Springfield, Mo. -- (2/21/2018) Two Nixa residents have pleaded guilty and a Florida resident has been indicted in a scheme to market an all-natural male enhancement supplement that actually contained the same active ingredient found in Viagra.
John G. Schindele, 41, and Jennifer S. Travis, 45, both of Nixa, waived their right to a grand jury and pleaded guilty in separate appearances before U.S. Magistrate Judge David P. Rush on Tuesday.
Michael S. Schindele, 43, of Jacksonville, Florida, was charged in a two-count indictment returned under seal by a federal grand jury in Springfield on Tuesday. That indictment was unsealed and made public on Wednesday upon Schindele’s arrest and initial court appearance.
Michael Schindele, the owner and operator of Executive Image International, operated a website that sold dietary supplements and drugs to the general public. The federal indictment alleges that he worked through businesses owned and operated by his brother, John Schindele, and Travis to sell dietary supplements, which claimed to contain only all-natural ingredients.
Michael Schindele marketed Silver Bullet as an “all-natural male performance enhancer,” an “Extreme Male Stimulant,” and a “dietary supplement.” In reality, the indictment says, Silver Bullet contained materially different ingredients than what was listed, including sildenafil, a synthetic pharmaceutical ingredient that was not disclosed to consumers purchasing the product.
Sildenafil is the active pharmaceutical that is commonly used in the erectile dysfunction drug Viagra. The labeling for Silver Bullet failed to provide adequate warnings about the use of a sildenafil-containing product, which is only legally available with a prescription from a doctor.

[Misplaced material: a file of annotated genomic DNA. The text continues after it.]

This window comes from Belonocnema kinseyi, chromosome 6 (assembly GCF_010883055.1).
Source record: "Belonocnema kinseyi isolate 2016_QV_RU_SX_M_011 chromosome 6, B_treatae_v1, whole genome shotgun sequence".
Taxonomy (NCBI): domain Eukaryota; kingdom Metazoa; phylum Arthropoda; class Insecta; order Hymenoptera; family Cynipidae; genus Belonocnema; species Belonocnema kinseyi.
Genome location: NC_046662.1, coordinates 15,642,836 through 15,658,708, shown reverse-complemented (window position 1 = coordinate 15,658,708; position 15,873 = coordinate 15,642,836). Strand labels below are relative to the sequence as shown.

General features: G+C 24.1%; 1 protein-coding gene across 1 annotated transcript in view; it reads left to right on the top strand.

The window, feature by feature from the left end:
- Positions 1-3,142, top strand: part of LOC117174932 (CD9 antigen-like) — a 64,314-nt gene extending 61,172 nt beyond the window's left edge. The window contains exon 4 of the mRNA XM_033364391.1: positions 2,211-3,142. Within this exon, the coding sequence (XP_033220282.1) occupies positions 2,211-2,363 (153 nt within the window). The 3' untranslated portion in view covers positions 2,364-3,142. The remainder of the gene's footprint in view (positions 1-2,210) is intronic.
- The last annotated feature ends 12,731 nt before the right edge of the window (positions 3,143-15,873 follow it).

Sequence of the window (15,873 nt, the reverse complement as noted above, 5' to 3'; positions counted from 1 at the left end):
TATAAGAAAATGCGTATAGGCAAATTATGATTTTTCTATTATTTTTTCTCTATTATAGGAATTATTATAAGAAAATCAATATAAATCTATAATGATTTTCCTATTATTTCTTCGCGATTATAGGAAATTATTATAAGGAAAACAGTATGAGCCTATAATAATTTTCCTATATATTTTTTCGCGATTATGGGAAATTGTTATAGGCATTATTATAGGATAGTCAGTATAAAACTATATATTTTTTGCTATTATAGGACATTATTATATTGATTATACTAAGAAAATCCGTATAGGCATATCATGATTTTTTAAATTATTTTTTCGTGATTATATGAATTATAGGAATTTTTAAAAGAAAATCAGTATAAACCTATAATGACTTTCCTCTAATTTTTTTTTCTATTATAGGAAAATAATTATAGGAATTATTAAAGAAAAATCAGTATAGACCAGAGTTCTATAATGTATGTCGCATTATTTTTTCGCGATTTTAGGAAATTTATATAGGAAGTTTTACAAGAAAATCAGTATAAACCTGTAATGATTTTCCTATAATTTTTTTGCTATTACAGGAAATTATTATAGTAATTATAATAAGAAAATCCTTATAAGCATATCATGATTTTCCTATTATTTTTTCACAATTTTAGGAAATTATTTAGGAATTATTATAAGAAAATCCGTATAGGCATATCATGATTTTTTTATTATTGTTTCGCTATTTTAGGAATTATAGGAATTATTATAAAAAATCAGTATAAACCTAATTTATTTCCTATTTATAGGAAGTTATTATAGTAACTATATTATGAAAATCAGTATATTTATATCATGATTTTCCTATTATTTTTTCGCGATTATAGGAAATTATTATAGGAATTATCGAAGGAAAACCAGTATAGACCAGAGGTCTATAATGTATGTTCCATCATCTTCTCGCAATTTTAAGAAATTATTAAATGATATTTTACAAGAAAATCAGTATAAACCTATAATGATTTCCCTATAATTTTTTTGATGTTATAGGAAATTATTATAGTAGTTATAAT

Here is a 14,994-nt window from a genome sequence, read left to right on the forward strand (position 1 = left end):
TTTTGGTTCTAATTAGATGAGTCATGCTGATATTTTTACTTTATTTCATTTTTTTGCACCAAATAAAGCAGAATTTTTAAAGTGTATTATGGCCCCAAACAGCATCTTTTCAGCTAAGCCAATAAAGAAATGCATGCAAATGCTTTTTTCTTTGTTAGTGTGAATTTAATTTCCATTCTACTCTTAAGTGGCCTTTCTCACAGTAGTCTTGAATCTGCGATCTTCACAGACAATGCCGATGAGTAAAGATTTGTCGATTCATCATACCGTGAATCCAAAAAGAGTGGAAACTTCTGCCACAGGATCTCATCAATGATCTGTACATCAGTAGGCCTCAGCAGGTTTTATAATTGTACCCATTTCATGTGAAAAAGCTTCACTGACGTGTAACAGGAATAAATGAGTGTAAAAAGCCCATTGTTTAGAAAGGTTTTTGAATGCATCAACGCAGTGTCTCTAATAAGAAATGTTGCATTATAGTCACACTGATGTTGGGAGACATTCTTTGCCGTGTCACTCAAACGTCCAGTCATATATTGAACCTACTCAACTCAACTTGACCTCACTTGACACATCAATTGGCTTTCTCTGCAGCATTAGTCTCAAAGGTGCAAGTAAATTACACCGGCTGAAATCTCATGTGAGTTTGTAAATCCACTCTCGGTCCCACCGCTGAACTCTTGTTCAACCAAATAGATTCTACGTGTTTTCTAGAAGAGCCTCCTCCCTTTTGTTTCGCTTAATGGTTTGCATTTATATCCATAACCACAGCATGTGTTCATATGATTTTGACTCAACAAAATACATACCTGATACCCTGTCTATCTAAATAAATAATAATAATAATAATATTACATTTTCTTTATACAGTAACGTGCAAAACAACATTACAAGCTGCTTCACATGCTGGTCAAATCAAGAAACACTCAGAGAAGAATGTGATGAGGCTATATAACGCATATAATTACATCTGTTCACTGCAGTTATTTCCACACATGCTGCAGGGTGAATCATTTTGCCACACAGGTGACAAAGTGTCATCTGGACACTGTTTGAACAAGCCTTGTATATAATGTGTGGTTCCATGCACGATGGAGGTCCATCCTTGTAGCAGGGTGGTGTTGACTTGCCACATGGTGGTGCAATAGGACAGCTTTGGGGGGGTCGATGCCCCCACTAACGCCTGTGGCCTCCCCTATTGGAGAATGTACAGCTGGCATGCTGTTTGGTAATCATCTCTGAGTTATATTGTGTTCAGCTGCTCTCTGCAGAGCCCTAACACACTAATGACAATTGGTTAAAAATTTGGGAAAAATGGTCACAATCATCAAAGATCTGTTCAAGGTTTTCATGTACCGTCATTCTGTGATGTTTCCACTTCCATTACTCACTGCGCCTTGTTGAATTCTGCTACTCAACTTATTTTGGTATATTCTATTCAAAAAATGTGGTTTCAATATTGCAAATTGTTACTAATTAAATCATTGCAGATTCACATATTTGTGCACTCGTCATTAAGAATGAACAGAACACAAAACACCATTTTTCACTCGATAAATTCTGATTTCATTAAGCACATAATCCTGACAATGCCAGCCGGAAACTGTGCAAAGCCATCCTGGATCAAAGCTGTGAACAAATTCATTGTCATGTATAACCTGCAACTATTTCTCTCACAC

According to the indictment, Silver Bullet was purchased and shipped from a supplier in the People’s Republic of China, then resold by Michael Schindele and others to consumers throughout the United States.
The indictment charges Michael Schindele with one count of wire fraud and one count of delivering adulterated or misbranded food. It also contains a forfeiture allegation, which would require Michael Schindele to forfeit to the government all property derived from the proceeds of the offense, including a money judgment of $47,930.
John Schindele, who pleaded guilty to one count of mail fraud and one count of delivering adulterated or misbranded food, is the owner of Schindele Enterprises, L.L.C., and Midwest Wholesale. Travis, who also pleaded guilty to one count of mail fraud and one count of delivering adulterated or misbranded food, partially owned and managed a business known as Kinevative. Both businesses sold food and drug products advertised as “dietary supplements” to customers throughout the United States and worldwide. The base of operation for both of these businesses was in Nixa.
By pleading guilty, John Schindele admitted that he marketed Silver Bullet as an “all-natural male performance enhancer,” and a “dietary supplement” and failed to disclose that sildenafil was an ingredient. John Schindele was not authorized or licensed to sell this pharmaceutical.
According to his plea agreement, John Schindele fraudulently received $210,000 for the misrepresented and mislabeled dietary supplements from April 16, 2012, to July 8, 2015.
Travis marketed products known as Boost Ultra and Magic for Men as an “Ultra Sexual Enhancement Formula.” The products were advertised as dietary supplements, and the label listed the contents as “all natural.” Travis admitted that she failed to disclose that Boost Ultra and Magic for Men also contained sildenafil. Travis was not authorized or licensed to sell sildenafil.
Federal agents, acting in an undercover capacity, purchased products, including Boost Ultra and Magic for Men, that were advertised as containing all-natural ingredients. The supplements were purchased from websites that were traced back to Travis. The purchased dietary supplements were then tested by the FDA and found to contain undeclared active pharmaceutical ingredients, including sildenafil.
According to her plea agreement, Travis fraudulently received $152,862 for the misrepresented and mislabeled dietary supplements from June 2, 2014, through Jan. 31, 2017.
Under federal statutes, John Schindele and Travis are each subject to a sentence of up to 21 years in federal prison without parole. The maximum statutory sentence is prescribed by Congress and is provided here for informational purposes, as the sentencing of the defendants will be determined by the court based on the advisory sentencing guidelines and other statutory factors. Sentencing hearings will be scheduled after the completion of presentence investigations by the United States Probation Office.